It’s been almost 100 days since 67-year-old retired anthropology professor Homa Hoodfar was imprisoned in Iran on questionable charges. Her “crimes” basically consist of research on women’s rights under Islam.
A renowned anthropologist and professor in the Department of Sociology and Anthropology at Concordia University in Montreal prior to her retirement, she has published widely on gender, Islamic family law, refugees, Muslim dress codes, and women’s political participation. She is best known for researching Western stereotypes about Muslim women and remains one of the most respected scholars working in the field of Middle Eastern women’s studies.
In early 2016, a year after her husband’s death from a lethal brain tumour, Hoodfar travelled to Iran to reconnect with her family and her country, and to find solace in the familiar during her grieving process.
Jailed for ‘dabbling in feminism’
The following description of her case is drawn from the website Free Homa:
In February 2016, Professor Homa Hoodfar travelled to Iran to visit her family and took the opportunity to do some historical research in the parliamentary archives. In early March, before her scheduled departure from Iran, security forces from the Counter Intelligence Unit of the Iranian Revolutionary Guard invaded her place of residence and confiscated all her personal belongings, including her passports, research documents, and computer...
On 6 June 2016, Professor Hoodfar was imprisoned in Tehran’s Evin prison, without any indication of the reasons or charges for which the authorities were detaining her. Her lawyer and family have not been allowed to see her, and her lawyer has been denied access to her file.
On 24 June 2016, the Tehran Public Prosecutor announced that she was being investigated for “dabbling in feminism and security matters.”
Hoodfar was recently transferred from Evin Prison to a hospital due to her rapidly deteriorating health. This is a 67-year-old woman who suffered a stroke last year and also has a chronic illness that requires specialized medical care and access to medication.
Her family recently issued a statement, revealing that Hoodfar is “disoriented, severely weakened and is having difficulty walking and talking.”
So why does it seem like we have all but forgotten her? Her case is largely absent from our consciousness, with the odd exception of people posting the occasional link to an Amnesty International petition, feminist columnists questioning this silence, or her Concordia colleagues calling for her immediate release. We, the Canadian public, seem to be content to let this play out. Is it a sense of helplessness? Or a feeling that we’re dealing with a totalitarian regime? What in the world was she thinking in going over there anyway, didn’t she know this would happen, and why is this now our problem?
Hoodfar is not the cause of her own misfortune
I’ve seen the comments on multiple threads, and they’re not always gracious. The victim-blaming is prevalent and unfair. The subtle racism and indifference to a non-Western name is also there, simmering under the surface, unsaid, unspoken, but present. The implication for many is that “she’s not truly one of us” anyways. Would it help, I wonder, if the prisoner’s name was Sophie or Sue instead? Would some of us feel more empathy, more invested? The discourse has been eerily similar in the case of Raif Badawi, a blogger and activist who was sentenced to 10 years in prison and 1,000 lashes for setting up a website in Saudi Arabia. He remains in prison.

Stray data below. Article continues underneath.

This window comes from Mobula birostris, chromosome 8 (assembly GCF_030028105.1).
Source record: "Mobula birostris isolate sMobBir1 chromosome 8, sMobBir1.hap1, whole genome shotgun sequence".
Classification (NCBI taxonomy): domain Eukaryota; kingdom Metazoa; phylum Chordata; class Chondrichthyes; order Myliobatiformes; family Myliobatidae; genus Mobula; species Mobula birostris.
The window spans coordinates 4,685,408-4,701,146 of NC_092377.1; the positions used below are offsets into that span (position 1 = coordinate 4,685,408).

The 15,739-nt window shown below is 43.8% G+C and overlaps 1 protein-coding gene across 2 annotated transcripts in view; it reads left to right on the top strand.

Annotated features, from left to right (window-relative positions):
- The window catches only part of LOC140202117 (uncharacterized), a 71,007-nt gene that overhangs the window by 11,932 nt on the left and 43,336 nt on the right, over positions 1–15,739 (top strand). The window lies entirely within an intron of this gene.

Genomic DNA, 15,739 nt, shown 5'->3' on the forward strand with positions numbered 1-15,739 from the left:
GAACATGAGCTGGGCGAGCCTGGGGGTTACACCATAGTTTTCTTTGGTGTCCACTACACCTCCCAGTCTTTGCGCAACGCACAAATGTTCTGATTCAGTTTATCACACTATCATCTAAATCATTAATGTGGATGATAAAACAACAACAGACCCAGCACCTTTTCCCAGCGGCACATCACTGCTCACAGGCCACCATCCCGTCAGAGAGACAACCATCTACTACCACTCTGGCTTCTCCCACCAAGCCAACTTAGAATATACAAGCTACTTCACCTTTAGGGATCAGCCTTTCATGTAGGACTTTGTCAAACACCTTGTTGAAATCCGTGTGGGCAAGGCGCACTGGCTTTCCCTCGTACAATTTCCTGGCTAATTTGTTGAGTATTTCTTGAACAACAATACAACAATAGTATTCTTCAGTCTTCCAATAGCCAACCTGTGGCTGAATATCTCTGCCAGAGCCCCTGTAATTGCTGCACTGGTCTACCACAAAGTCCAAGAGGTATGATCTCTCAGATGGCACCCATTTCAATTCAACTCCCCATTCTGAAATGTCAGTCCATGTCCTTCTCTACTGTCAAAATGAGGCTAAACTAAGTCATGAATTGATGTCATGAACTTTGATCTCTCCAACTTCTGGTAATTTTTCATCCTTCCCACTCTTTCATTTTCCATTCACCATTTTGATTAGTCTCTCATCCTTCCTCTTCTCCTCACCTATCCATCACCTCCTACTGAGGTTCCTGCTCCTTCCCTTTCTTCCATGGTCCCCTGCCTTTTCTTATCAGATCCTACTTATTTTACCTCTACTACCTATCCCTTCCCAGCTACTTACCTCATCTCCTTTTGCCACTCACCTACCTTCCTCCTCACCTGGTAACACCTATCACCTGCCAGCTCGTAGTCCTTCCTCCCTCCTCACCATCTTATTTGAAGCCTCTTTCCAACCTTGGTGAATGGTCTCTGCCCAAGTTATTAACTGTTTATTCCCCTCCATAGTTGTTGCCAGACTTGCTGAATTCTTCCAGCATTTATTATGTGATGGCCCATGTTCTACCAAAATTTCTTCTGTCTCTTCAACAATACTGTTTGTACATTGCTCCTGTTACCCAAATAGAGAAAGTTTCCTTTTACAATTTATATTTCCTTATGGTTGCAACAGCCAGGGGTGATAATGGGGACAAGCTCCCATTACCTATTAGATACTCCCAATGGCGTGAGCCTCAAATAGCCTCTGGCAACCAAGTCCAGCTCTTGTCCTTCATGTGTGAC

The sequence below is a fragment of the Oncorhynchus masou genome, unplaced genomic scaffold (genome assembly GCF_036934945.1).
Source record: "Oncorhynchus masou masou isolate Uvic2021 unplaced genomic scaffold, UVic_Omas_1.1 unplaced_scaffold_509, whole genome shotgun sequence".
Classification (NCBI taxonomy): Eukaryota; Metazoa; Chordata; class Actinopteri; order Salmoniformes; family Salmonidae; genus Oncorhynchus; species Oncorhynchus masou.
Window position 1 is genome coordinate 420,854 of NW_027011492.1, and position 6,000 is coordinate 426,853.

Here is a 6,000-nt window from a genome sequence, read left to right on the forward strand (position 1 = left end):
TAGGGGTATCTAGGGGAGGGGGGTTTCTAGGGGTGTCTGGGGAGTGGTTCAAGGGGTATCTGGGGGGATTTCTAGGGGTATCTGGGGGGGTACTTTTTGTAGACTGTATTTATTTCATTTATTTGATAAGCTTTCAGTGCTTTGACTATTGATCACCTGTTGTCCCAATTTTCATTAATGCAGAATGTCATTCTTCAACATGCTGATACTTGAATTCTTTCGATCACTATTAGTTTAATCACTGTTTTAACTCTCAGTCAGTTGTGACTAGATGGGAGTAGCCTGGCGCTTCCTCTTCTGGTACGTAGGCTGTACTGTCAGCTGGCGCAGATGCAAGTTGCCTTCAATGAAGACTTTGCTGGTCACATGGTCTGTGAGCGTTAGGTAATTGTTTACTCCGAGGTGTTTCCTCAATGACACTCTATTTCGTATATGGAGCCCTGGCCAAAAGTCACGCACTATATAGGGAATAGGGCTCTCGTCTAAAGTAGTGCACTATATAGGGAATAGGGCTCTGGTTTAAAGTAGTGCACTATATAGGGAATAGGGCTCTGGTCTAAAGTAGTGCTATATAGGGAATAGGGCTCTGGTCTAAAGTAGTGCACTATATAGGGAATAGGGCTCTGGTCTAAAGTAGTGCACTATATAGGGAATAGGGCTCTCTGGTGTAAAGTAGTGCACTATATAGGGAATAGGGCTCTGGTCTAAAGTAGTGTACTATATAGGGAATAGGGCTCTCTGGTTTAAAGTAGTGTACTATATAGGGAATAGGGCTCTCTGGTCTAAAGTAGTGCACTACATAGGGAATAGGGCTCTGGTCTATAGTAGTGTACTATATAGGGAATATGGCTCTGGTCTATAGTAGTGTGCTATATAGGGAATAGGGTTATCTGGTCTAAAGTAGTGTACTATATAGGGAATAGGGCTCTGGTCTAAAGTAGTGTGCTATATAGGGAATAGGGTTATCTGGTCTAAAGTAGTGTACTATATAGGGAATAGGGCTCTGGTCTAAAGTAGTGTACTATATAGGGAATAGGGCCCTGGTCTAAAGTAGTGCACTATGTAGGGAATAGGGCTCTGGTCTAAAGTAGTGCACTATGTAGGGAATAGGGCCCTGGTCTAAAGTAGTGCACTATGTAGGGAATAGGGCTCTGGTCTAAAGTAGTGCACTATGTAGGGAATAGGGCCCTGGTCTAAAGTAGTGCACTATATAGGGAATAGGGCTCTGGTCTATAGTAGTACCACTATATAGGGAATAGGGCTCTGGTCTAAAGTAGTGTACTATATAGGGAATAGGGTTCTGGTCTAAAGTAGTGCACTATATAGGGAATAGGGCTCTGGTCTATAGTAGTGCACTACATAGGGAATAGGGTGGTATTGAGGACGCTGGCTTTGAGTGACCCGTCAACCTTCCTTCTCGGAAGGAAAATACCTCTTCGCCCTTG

Both are prisoners of conscience. Research and activism, and the peaceful exercise of one’s freedom of expression and association, are not crimes. On the contrary, they are often cited as the cornerstones of this country’s identity and the freedoms we hold dear. It’s what distinguishes us from “them” after all.
So, given what we know and what we stand for, shouldn’t we be standing up and decrying this injustice? Oddly, too many of us seem to be just as comfortable to, instead, chastise the victim for taking risky chances, daring to be loud and obstinate, and defying those governments in defence of freedom and democracy. It’s an interesting juxtaposition, a double standard that doesn’t make us look all that principled after all.
I recognize the complexity of such situations and the delicate diplomacy that is often required to deal with regimes that don’t adhere to similar notions of freedom of expression and association. While Hoodfar is both a citizen of Canada and Iran, the Iranian government does not recognize dual nationality and treats detainees only as Iranian, essentially depriving them of access to consulates. Canada cut diplomatic ties with Iran in 2012, making advocacy even harder. It’s complicated and I get that.
But when we talk about Canadian values, when Conservatives leadership candidate Kellie Leitch conveniently points fingers and talks about screening would-be-immigrants and refugees for “anti-Canadian values” do she and the rest of us have the convictions to point those fingers back at ourselves, and are we ready to support the people who defend these lofty values abroad? Or are we just pretending that they matter when political points need to be scored or they serve as a convenient sieve to sift out those we want and those we don’t?
There’s a Canadian citizen sitting in jail right now for the simple act of researching gender equality and that should be the object of outrage and concern for all Canadians, but somehow it isn’t. What does that say about us?